Zero down again for me on this stage, though I did lose a bit of time fumbling the reload.

Moving on to stage 3, we found six targets and a couple of non-threats behind a wall. The two center targets were engaged through an opening in the wall. Two more targets were to be found by moving to both ends of the wooden barriade. Again, all targets required three hits, though this time it was specified as requiring two to the body, and one to the head. 


Wow. I was on a roll, with another -0 stage. 

The last course of fire had us shooting from a marked box on the ground, our movement limited to a few feet. Three non-threats placed mid-bay had to be avoided in order to engage the eight targets lined up at the back, each requiring two hits. Now the pressure was on, at least in my own head. Could I complete the match down zero? 



I was to be the next to last shooter on the last stage, but I avoided ruminating on that question while I waited. When it was finally my turn to shoot, I tried to do so deliberately, and at an even pace. It felt good, but the holes in the cardboard where just out of my vision range. I walked down range and listened to the call, "down 1."

Okay, down just one point for the match. No hits on non-threats. And, as I recall, a single make up shot the entire match. Of course, some would say such a clean match simply means I shot too slowly. But, I was pleased with the performance, finishing 4th of 18 in SSP.

I've been able to shoot very little during the covid-related panic and tyrannical restrictions on personal freedoms. For the morning at least, it was a pleasure to be be surrounded with other folks enjoying a good time.

Sunday, June 21, 2020

Two Whiskeys, One Cigar

As I prepared for Friday evening, I had a hankering for some Redbreast 12 Year Irish Whiskey. I poured a glass, grabbed a cigar and headed for the porch. For this pairing I selected the Oliva Serie V Maduro Especial in a Torpedo format. The Oliva is one of those cigars I turn to often, and the torpedo is a fun vitola to smoke.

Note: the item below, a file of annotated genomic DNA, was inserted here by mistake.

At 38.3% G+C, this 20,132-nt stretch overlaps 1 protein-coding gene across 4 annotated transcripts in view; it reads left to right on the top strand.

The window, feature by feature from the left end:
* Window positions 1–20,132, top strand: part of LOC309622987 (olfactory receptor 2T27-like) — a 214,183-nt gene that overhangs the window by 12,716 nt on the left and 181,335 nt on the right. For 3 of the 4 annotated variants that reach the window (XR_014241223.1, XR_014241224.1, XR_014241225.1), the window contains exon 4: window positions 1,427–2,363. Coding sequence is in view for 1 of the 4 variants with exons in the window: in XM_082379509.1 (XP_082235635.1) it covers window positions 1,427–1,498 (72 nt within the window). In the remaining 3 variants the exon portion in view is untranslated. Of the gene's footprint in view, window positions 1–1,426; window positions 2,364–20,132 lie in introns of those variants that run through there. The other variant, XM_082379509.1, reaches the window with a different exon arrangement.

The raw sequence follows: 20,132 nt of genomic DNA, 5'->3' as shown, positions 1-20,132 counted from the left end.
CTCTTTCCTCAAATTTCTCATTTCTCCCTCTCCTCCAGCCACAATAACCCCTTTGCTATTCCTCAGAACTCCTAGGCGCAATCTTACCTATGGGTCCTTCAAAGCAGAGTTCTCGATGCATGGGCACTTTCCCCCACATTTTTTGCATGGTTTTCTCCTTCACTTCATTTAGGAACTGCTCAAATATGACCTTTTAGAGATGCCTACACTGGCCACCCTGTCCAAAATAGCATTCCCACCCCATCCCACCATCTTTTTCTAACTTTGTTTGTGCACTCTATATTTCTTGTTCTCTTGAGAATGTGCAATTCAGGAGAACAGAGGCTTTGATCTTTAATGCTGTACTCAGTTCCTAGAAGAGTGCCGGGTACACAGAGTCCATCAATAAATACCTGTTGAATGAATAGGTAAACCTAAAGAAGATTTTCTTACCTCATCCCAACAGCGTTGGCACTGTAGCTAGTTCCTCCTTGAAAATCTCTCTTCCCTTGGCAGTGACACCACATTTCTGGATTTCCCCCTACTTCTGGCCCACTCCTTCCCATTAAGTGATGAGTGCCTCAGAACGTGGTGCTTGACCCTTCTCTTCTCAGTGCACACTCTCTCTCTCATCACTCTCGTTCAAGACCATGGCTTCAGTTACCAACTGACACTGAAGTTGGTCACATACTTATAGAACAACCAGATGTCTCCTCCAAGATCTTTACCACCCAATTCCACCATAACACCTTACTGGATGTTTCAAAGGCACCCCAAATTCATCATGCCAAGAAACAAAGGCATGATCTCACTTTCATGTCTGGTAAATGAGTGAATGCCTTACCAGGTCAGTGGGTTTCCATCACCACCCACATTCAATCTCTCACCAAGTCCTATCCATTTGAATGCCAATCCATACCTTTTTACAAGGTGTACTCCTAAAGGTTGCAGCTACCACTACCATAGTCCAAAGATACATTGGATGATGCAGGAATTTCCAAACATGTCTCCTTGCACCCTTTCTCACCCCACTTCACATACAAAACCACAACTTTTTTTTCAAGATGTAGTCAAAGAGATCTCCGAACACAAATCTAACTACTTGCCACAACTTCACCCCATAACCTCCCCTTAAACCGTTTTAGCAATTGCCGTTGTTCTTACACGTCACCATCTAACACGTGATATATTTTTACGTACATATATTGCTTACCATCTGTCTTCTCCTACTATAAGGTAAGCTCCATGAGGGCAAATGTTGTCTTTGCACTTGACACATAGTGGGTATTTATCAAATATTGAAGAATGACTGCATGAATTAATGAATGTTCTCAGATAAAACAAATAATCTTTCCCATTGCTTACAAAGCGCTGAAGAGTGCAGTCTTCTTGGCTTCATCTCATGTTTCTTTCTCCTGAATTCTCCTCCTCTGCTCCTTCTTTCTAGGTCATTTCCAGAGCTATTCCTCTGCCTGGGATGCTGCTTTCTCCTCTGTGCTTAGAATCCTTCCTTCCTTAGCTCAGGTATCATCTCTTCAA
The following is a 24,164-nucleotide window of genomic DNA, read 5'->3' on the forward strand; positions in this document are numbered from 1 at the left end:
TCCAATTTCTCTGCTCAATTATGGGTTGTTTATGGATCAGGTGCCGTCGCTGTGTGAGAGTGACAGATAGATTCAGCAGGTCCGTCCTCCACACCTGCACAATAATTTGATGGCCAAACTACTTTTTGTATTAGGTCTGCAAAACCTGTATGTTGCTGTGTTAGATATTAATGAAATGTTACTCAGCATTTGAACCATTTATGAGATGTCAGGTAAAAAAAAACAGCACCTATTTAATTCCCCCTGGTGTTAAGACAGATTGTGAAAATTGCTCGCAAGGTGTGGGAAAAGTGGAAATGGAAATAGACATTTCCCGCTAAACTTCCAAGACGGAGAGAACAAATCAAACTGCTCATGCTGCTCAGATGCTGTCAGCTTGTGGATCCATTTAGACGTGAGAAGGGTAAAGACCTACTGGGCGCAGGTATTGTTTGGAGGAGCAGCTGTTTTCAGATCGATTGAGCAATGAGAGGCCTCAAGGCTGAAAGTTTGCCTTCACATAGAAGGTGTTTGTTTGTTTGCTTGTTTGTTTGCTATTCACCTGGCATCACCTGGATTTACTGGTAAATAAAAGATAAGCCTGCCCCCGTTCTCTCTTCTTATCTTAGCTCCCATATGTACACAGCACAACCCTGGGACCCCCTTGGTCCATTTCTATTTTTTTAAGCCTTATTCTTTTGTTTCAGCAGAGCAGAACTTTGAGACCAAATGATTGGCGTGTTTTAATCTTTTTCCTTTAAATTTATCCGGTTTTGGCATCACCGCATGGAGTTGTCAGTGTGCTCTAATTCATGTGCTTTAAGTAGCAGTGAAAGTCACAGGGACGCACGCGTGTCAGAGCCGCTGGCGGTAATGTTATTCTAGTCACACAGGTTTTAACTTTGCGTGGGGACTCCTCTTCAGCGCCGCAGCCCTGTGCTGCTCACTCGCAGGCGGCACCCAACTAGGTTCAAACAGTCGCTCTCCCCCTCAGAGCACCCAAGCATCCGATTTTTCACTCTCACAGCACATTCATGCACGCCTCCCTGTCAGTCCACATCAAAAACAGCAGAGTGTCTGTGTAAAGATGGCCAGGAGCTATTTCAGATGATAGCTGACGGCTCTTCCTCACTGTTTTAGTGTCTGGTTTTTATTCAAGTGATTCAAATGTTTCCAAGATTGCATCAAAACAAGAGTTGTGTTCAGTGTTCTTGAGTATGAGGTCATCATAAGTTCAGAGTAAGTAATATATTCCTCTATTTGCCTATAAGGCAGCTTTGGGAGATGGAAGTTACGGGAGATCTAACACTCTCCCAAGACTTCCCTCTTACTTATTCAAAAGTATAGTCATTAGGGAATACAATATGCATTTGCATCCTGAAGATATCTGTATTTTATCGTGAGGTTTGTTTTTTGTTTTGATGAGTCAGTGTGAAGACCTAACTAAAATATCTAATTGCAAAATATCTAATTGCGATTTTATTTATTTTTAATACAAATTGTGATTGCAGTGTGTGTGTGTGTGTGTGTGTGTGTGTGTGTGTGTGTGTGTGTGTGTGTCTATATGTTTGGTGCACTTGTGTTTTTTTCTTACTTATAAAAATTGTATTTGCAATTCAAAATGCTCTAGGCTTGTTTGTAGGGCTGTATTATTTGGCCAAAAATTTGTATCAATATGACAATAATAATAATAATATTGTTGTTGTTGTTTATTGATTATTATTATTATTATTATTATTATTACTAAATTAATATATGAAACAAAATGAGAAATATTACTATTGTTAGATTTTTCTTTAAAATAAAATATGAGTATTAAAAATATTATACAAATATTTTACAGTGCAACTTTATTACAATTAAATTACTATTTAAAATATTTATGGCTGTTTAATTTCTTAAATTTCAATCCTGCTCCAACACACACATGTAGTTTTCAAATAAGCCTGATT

As I headed out the door, I mentioned to Colleen that this might not be the best pairing. I knew the cigar and I knew the whiskey. But I was craving both, so onward I went. The Redbreast is a relatively mild whiskey, with a subtle sweetness of white grapes and honey. It's a good whiskey with which to start a long evening. The Oliva Serie V Maduro is a full bodied smoke featuring rich, creamy chocolate with cedar and nuttiness in the finish. The ligero leaf added to the filler gives it a bit of strength. Both were exceedingly enjoyable, but as predicted, they just didn't compliment each other. But persevere I did.

Once that pour of whiskey was downed, I still had plenty of cigar left. Heading back to my whiskey stash, I went directly for the bottle of Woodford Reserve Double Oak Whiskey. There was no risk involved in this choice, it would be a hit. This fine bourbon tops my list with smooth, sweet oak notes. A slight fruit and vanilla aspect adds to the pleasure. As expected, the match was perfect.

One of the aspects of enjoying beverages, be they coffee, beer, whiskey, or other, with cigars and food is experimenting with pairings. They may not always work, but when you find one that hits the spot like the Woodford and Serie V, it's a great pleasure. Of course, the ongoing hunt for perfection is always fun.